Clean water is an important resource. That’s why treatment plants are such a critical part of our infrastructure today. However, what do they use to effectively purify water for drinking, especially the liquids that are used in waste disposal?
While you can find some basic information about it on this website, https://www.cdc.gov/healthywater/drinking/public/water_treatment.html, there’s no doubt that it can get complicated. You might even wonder why you should bother learning about it. Well, there are a few reasons – primarily, if you own a plant or if you work in this industry.
One of the main substances used in this process is lime. It could be quicklime or hydrated. Both are dry ingredients used in slurry. This is then used in treatments.
The answer to this question comes down to what we are trying to remove from the water in the first place. These are usually magnesium and calcium. While both of these elements do have their place in our bodies, from what we drink usually isn’t the ideal place (outside of milk, of course).
You see, the more calcium and magnesium are in water, the “harder” it is. What is water hardness and softness? It is a measure of how many minerals are in the liquid. If it is too hard, you might see buildup of minerals on faucet surfaces and even in our hair. So, soft water is generally more desirable.
Lime can be used to soften water. While we usually think about it in terms of waste management, it’s also useful for stormwater runoff. In many cities, the rain in storms has high levels of phosphorus. Filtering this out is also a good idea.
What is Lime Slurry, then?
It is made by adding water to quicklime, which is a calcium oxide. You can use slurry lime for a variety of purposes. In this field, the chemical reaction resulting from the aforementioned mixing is called lime slaking.
The reason for its popularity is that it is a fairly user-friendly substance that is readily available from most retailers that carry it. It’s something known as an alkali, or “basic” in chemistry terms. All this means is that it neutralizes acid chemicals, and if used on litmus paper it will make it turn blue.
How Can We Use it?
As I already alluded to, it’s primary use is in water treatment and purification. There are several steps in that process, if you didn’t know. The first is coagulation. This is when ions with positive charges are added to the liquid. Any dirt or debris that have negative charges are thus neutralized.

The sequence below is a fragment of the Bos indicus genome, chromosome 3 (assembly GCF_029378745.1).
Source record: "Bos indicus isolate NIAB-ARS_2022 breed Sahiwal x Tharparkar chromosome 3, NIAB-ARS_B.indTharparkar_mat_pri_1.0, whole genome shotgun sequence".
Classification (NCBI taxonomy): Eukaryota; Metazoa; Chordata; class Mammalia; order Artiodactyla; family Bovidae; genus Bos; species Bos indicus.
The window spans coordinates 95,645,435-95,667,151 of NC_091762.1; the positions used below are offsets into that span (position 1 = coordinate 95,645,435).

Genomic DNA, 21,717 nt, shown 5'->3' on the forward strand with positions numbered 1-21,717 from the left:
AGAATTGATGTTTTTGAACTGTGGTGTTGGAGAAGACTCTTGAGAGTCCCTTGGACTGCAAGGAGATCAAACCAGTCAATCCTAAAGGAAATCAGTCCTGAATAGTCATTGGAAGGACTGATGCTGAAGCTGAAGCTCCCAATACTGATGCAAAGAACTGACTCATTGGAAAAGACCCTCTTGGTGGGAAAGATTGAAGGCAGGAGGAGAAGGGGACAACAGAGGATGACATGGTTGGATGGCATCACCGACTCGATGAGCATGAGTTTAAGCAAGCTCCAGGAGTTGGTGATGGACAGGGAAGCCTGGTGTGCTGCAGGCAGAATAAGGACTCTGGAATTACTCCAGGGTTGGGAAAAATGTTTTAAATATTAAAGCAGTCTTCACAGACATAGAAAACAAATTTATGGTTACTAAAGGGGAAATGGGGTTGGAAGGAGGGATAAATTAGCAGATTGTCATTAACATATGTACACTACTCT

After that is flocculation. That’s when the water is mixed to create something called “flocs,” which are larger and heavier particles. If you’re curious for more details about this, you can look at this article to read more!
Following this step is sedimentation. If you were wondering why we would want larger or heavier particles, this is why. They sink to the bottom because of their floc form.
Filtration is after this, of course. Any of that sediment on the bottom stays there, and the rest of the clean water passes through a variety of filters. Because of the different sizes and shapes, different particles are filtered out along the way, making it generally purer.
The final part is usually disinfection, though it might look different based on your community and what the original water is from. Usually, the intent is to kill off any remaining viruses, bacteria, or even parasites that still remain. This might be done with something like chlorine, though that is not always the case.
Is it Hazardous at all?
The last thing I would like to touch upon today is that while slurry is convenient and easy to use, it can be an irritant for our skin, eyes, nose, or mouth. Any sensitive body parts should be covered when you work with it.
You can protect yourself by wearing the appropriate equipment while handling it. This will usually include safety glasses, gloves, and long-sleeved shirts, along with proper pants rather than shorts. Close-toed shoes are also recommended.
In addition to this, storage should be handled with care. It might not be flammable, but this does not mean it does not have reactions with other chemicals. In particular, acids should be kept away. The reaction can get quite explosive.
For the most part, just use your common sense. Respect chemicals that you work with, especially when they are considered an irritant. Don’t take unnecessary risks at any step along the way, including transportation, storage, and use.
While there is a small amount of risk involved, overall, I would say that lime slurry is a solid choice if you are looking to clean water and make it softer. Soft water is less likely to leave behind mineral deposits.